NEW YORK, Feb. 23, 2005 — -- Shortly after the 9/11 terrorist attacks, authorities said they would continue searching until they could return to every family something of their lost relative.
But now, families of nearly half of the 2,749 who died in the attacks will soon receive letters from the New York City Medical Examiner's Office saying it has reached the limits of forensic science for now. At most, they say, only two or three more bodies are likely to be identified.
"I'm confident they did everything they could to do what they had to do with the DNA," said Monica Iken, who lost her husband, Michael Iken, who worked on the 84th floor of Tower Two. "It's still that empty feeling that you have -- that unless you live it it's kind of hard to explain."
Remains of 57 percent of the victims were identified using DNA, dental records or bits of jewelry. Families who received notification that their loved one's remains had been identified say it makes a difference.
"Instead of believing in the twilight zone -- is he dead, is he alive? is he dead, is he alive? -- we could move on," said Talat Dalani, whose 26-year-old son died in the towers. "There's a place he is buried. A sense of closure."
Over the past six months, working with the most damaged DNA samples, examiners have managed to identify only eight more people.
"The problem with the trade center is that when the pieces are that small, [they] can get mixed in with other debris from the actual building, and it creates an incredibly difficult task to separate things out," said Dr. George Bauries, a former FBI evidence response expert.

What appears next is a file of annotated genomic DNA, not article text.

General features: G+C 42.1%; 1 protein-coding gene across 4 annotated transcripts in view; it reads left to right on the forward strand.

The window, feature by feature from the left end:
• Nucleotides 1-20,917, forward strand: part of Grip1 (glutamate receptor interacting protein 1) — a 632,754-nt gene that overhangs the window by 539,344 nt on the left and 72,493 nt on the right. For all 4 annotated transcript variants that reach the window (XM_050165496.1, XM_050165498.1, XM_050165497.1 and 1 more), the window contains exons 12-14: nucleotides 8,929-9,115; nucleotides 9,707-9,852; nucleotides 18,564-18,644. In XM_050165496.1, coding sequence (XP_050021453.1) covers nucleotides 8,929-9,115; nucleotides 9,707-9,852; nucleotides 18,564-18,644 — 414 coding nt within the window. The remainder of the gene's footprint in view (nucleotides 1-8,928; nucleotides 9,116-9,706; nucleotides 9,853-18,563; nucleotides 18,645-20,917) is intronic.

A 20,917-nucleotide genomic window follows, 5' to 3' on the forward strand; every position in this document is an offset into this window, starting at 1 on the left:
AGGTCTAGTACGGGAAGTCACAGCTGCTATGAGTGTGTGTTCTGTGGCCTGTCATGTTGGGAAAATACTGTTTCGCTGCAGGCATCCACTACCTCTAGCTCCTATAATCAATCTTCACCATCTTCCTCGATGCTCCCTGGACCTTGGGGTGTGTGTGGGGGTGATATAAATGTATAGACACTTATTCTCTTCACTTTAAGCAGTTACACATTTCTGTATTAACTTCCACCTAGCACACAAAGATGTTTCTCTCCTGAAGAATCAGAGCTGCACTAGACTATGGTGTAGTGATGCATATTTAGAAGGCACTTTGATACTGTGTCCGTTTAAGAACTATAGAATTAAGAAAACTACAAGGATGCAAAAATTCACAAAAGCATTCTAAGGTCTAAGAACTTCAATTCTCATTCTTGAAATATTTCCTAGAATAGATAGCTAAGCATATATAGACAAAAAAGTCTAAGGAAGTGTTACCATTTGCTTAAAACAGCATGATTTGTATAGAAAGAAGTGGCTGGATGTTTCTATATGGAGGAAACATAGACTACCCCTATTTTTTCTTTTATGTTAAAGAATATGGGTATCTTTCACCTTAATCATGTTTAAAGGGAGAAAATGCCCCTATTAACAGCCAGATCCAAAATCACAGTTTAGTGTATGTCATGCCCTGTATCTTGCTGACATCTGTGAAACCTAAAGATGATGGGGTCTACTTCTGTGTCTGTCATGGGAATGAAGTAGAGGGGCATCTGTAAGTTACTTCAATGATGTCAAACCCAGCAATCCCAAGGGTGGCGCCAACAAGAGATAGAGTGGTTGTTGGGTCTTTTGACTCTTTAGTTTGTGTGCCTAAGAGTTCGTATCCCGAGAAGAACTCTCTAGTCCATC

Many knew this day would come. After the attacks, experts predicted that the violence of the collapse and the intense heat of the fires meant that at most 25 percent of the victims would be identified.
The multiplicity of remains for each victim is also a reason why the medical examiner's office is fairly certain there is only hope for a few more identifications.
The fact that more than 50 percent of the victims have already been identified is remarkable, they say.
The letter to families will say that as forensic technology advances, more of the DNA samples may ultimately be identified.
For now, the unidentified remains -- nearly 10,000 samples -- will be placed in the soon-to-be-built memorial at Ground Zero. They will still be accessible, however, if scientists choose to examine them further.
But for families of nearly half of the victims, the memorial must now remain a final resting place.
ABC News' Bill Blakemore filed this report for "World News Tonight."